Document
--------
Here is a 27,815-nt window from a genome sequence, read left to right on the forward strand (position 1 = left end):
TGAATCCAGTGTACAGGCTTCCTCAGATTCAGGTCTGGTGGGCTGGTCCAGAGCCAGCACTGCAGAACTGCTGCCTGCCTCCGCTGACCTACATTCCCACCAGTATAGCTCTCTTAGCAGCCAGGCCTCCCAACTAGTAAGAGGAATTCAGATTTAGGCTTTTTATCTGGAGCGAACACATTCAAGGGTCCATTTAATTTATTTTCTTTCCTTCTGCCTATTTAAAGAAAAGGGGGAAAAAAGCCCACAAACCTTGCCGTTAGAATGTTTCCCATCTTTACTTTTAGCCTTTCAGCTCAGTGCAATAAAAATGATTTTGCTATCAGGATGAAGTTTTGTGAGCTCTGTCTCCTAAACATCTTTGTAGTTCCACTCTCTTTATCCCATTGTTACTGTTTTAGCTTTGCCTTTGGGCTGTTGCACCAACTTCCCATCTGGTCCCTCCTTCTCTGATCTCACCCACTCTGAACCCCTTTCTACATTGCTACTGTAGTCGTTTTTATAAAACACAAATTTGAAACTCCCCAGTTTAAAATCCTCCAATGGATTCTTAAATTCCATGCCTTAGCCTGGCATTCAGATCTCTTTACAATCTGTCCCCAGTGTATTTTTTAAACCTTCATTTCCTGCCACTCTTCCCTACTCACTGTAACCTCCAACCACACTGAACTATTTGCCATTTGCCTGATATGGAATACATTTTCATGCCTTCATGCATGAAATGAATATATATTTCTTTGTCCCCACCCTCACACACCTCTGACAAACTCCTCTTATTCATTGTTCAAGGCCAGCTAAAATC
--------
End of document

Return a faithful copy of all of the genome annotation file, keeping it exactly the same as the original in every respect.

Here is a 27,815-nt window from a genome sequence, read left to right on the forward strand (position 1 = left end):
TGAATCCAGTGTACAGGCTTCCTCAGATTCAGGTCTGGTGGGCTGGTCCAGAGCCAGCACTGCAGAACTGCTGCCTGCCTCCGCTGACCTACATTCCCACCAGTATAGCTCTCTTAGCAGCCAGGCCTCCCAACTAGTAAGAGGAATTCAGATTTAGGCTTTTTATCTGGAGCGAACACATTCAAGGGTCCATTTAATTTATTTTCTTTCCTTCTGCCTATTTAAAGAAAAGGGGGAAAAAAGCCCACAAACCTTGCCGTTAGAATGTTTCCCATCTTTACTTTTAGCCTTTCAGCTCAGTGCAATAAAAATGATTTTGCTATCAGGATGAAGTTTTGTGAGCTCTGTCTCCTAAACATCTTTGTAGTTCCACTCTCTTTATCCCATTGTTACTGTTTTAGCTTTGCCTTTGGGCTGTTGCACCAACTTCCCATCTGGTCCCTCCTTCTCTGATCTCACCCACTCTGAACCCCTTTCTACATTGCTACTGTAGTCGTTTTTATAAAACACAAATTTGAAACTCCCCAGTTTAAAATCCTCCAATGGATTCTTAAATTCCATGCCTTAGCCTGGCATTCAGATCTCTTTACAATCTGTCCCCAGTGTATTTTTTAAACCTTCATTTCCTGCCACTCTTCCCTACTCACTGTAACCTCCAACCACACTGAACTATTTGCCATTTGCCTGATATGGAATACATTTTCATGCCTTCATGCATGAAATGAATATATATTTCTTTGTCCCCACCCTCACACACCTCTGACAAACTCCTCTTATTCATTGTTCAAGGCCAGCTAAAATC